3 Steps to a Clutter-Free Existence

Getting Started: Identify Sources of Clutter

As you tour your house looking for areas that need to be organized, the entire process can seem overwhelming. The good news is that you can make steady progress by committing as little as 10 minutes a day to organizing. Here are a few tips to help you tackle the beginning stages of your organization:

  • Purge your home of unnecessary items. Families need to be as tough as possible when it comes time to get rid of clutter. Organizers suggest periodically evaluating whetherget organized something’s actually serving your family any more. For instance, hold up an item and ask family members when they last used it. If it’s been a while, do they still need it? Is there someone you can give it to?

  • Freeze your buying. Unless you want to end up with things shoved in boxes and baskets, you shouldn’t buy tools for organization until you’ve gotten rid of the things you don’t need anymore and decided on a system that will best meet your family’s needs.

  • Keep it simple. If you want even your youngest kids to help, you’ve got to make the system simple enough that even they can follow it. Choose color-coded bins for specific toys – better yet, affix pictures of the kind of toy that goes in each space to each bin. Above all, don’t make your system so complicated that you can’t maintain them.

Getting Your Family on Board
Organizing a home is a team effort; it cannot involve constant fighting between parent and child about dirty laundry or messy bedrooms. Here are some ways to ensure that all family members participate:

  • Delegate tasks according to people’s strengths. Children can become overwhelmed by a room or a space that is filled with too much clutter. With young children, either work on that space as a team or have them do just a little at a time.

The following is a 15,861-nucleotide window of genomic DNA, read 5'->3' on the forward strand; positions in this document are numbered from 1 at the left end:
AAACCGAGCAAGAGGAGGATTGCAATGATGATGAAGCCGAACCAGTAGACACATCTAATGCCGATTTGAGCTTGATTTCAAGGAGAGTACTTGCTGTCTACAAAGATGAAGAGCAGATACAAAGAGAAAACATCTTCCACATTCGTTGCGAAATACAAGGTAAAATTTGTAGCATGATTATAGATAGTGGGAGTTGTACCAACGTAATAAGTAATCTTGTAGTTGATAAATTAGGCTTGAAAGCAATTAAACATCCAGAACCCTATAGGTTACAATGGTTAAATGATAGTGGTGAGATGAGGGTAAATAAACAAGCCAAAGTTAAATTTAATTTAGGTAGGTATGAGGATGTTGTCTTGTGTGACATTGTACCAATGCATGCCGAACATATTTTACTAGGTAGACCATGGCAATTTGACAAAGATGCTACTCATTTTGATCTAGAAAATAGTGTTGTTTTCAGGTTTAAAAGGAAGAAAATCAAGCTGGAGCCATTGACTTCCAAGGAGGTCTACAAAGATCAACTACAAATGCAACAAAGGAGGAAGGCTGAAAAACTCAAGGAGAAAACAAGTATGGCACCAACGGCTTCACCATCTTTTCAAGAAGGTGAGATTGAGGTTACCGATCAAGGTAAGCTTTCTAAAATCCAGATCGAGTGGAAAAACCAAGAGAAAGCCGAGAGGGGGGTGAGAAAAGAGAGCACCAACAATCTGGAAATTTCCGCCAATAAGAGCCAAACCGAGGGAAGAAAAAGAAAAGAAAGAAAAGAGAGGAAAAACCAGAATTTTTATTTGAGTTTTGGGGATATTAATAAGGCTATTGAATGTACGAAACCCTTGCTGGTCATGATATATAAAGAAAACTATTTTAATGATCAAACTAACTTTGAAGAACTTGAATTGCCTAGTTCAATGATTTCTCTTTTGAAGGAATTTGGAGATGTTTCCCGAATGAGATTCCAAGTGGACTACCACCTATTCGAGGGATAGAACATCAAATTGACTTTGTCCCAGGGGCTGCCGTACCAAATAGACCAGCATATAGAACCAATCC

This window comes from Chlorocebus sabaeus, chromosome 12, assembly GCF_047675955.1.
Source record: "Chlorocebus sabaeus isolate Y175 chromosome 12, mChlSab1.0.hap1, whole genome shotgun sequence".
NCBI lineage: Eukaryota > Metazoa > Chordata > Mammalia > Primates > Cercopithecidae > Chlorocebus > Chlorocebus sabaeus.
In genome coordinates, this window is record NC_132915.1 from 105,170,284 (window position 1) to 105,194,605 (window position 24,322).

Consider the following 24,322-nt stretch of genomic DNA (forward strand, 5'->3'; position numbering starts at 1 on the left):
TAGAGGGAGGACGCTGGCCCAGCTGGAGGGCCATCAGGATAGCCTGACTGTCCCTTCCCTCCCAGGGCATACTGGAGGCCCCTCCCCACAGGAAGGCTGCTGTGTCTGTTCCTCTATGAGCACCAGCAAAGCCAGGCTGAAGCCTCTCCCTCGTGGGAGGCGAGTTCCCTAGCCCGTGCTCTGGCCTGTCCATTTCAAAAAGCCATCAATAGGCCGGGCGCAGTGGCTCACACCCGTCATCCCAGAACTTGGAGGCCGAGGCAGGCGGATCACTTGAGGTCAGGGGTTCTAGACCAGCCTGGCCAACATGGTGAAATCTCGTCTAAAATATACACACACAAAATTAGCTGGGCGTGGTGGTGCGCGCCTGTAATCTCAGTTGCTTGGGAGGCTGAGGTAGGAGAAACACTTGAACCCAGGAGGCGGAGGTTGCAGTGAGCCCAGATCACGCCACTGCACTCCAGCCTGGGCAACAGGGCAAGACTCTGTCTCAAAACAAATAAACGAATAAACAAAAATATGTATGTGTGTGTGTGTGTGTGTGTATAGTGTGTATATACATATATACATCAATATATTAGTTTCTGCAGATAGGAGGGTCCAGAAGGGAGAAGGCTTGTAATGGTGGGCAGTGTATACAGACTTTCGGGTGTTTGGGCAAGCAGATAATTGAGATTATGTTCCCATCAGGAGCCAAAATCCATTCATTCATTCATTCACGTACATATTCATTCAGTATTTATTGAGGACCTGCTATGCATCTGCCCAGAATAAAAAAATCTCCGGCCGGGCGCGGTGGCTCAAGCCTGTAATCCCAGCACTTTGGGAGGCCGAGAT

• Pick your battles. Don’t nag kids about clutter; they’ll end up rebelling by refusing to keep areas clutter-free. But do set rules about putting things away after they’ve been used. Some parents even confiscate a toy or object that was left out and keep it hidden away for a week to teach kids to take better care of the things they use. Don’t stress about a child’s messy room; it really isn’t your space, anyway. But do set rules about what cannot happen in a child’s room – ie., discarded food, dirty dishes, clean clothes on the floor.

  • Involve the whole family in the process. Hold a family meeting about organizing your house. A family meeting gives kids a chance to chime in if they feel their needs aren’t being met – it also helps get both parents on the same page, which may minimize the division that can be caused when one parent is more invested in organization than the other.

  • Be firm about your expectations.  Create consequences, such as barring certain privileges (TV watching, heading out for a play date) until some toys that were left out are put away, until a bed is made or a bureau is neatened up. Giving children responsibility helps build organization.

Sticking With It
No sooner do you get your house in order than you have to ask the next big question: How do I keep it that way? Make sure your newly organized space stays that way by:

  • Purge again and again. Go through things periodically rather than collecting an entire year’s worth of riff-raff. You may even find yourself wondering why you kept things when you went through your desk drawer the month before.

  • Make time to stay organized. Too many busy parents schedule every minute of their day without leaving wiggle room for the unexpected demand – let alone any time for maintaining organization.

  • Learn to say no. Make a list of the things that are important to you. “When you prioritize what matters to you, it’s easier to prioritize what you need to do,” Chaplin says. Remember to think about your big goals. If a piece of clutter doesn’t fit into the big picture, parents have to give themselves permission to say no. 

Updated August 2012